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Essential ActionScript 3.0 by Colin Moock

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Chapter 14. Garbage Collection

Every time a program creates an object, ActionScript stores it in system memory (for example, in RAM). As a program creates hundreds, thousands, or even millions of objects, it slowly occupies more and more memory. To prevent system memory from being fully depleted, ActionScript automatically removes objects from memory when they are no longer needed by the program. The automatic removal of objects from memory is known as garbage collection.

Eligibility for Garbage Collection

In an ActionScript program, an object becomes eligible for garbage collection as soon as it becomes unreachable. An object is unreachable when it cannot be accessed directly or indirectly through at least one garbage collection root. The most significant garbage collection roots in ActionScript are as follows:

  • Package-level variables

  • Local variables of a currently executing method or function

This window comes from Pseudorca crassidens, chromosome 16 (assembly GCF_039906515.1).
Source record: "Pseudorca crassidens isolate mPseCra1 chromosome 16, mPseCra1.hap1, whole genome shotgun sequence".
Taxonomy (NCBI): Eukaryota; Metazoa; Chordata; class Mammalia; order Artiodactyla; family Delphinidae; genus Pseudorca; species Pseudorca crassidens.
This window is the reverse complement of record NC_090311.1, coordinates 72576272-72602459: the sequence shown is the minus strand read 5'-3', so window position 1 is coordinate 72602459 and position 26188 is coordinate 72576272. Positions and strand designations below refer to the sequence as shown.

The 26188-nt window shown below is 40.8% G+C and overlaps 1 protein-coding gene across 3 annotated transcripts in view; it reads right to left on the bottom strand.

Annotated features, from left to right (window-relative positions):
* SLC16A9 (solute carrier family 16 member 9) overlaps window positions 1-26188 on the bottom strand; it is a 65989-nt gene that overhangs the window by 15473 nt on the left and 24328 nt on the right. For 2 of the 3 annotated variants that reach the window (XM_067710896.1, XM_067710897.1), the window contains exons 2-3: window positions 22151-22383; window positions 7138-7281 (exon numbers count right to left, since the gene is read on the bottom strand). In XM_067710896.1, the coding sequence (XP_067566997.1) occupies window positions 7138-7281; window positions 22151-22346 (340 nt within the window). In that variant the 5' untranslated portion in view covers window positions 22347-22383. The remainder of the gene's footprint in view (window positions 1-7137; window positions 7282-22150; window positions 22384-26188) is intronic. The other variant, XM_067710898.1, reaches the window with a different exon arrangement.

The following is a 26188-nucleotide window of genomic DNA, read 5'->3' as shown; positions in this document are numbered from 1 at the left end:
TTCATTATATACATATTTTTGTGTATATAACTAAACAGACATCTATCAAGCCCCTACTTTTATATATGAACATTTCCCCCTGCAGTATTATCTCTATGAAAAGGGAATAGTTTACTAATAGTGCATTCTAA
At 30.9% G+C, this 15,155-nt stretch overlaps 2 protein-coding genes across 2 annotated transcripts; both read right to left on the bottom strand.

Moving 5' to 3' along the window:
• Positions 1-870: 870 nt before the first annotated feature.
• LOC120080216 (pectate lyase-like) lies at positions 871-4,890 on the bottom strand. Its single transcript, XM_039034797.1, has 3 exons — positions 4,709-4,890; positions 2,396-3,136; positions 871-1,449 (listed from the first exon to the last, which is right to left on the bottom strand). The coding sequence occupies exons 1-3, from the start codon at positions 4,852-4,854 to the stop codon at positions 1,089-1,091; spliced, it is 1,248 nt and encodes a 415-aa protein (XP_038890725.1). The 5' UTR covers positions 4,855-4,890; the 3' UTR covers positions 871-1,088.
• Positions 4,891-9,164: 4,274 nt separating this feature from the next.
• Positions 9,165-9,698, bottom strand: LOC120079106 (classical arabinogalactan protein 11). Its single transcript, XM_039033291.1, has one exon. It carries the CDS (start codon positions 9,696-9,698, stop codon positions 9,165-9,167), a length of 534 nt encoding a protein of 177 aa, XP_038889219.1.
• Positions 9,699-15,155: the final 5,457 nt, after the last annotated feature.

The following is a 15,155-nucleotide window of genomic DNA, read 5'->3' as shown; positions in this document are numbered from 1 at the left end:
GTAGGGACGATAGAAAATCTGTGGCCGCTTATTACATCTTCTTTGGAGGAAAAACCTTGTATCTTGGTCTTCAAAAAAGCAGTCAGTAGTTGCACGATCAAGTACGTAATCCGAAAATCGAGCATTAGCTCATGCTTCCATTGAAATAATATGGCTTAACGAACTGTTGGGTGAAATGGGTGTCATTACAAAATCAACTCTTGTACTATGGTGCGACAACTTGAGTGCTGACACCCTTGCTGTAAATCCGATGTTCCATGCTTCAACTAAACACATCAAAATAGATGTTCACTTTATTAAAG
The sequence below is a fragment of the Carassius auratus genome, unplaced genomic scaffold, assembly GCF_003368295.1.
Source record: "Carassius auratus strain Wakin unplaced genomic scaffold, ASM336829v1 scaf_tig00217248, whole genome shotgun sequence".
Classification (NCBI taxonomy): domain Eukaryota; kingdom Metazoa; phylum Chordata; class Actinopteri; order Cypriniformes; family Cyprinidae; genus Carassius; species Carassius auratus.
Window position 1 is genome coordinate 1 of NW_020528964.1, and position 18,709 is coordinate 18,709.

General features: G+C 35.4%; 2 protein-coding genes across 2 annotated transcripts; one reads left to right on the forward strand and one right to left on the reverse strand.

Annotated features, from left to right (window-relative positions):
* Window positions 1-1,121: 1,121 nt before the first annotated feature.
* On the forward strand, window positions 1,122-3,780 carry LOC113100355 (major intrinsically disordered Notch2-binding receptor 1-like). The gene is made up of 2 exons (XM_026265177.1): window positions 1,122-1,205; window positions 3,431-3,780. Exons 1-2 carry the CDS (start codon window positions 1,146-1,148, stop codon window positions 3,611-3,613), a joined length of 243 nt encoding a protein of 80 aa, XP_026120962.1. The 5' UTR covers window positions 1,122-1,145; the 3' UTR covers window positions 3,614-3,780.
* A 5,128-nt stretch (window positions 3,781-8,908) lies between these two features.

• Static variables

  • Instance variables of the program's main class instance

  • Instance variables of an object on the Flash runtime display list

  • Variables in the scope chain of a currently executing function or method

For example, consider the following version of the VirtualZoo class from our zoo program. Notice that in this version, the VirtualPet object created in the VirtualZoo constructor is not assigned to a variable.

package {
  import flash.display.Sprite;
  import zoo.*;

  public class VirtualZoo extends Sprite {
    public function VirtualZoo () {
      new VirtualPet("Stan");
    }
  }
}

In the preceding code, when ...

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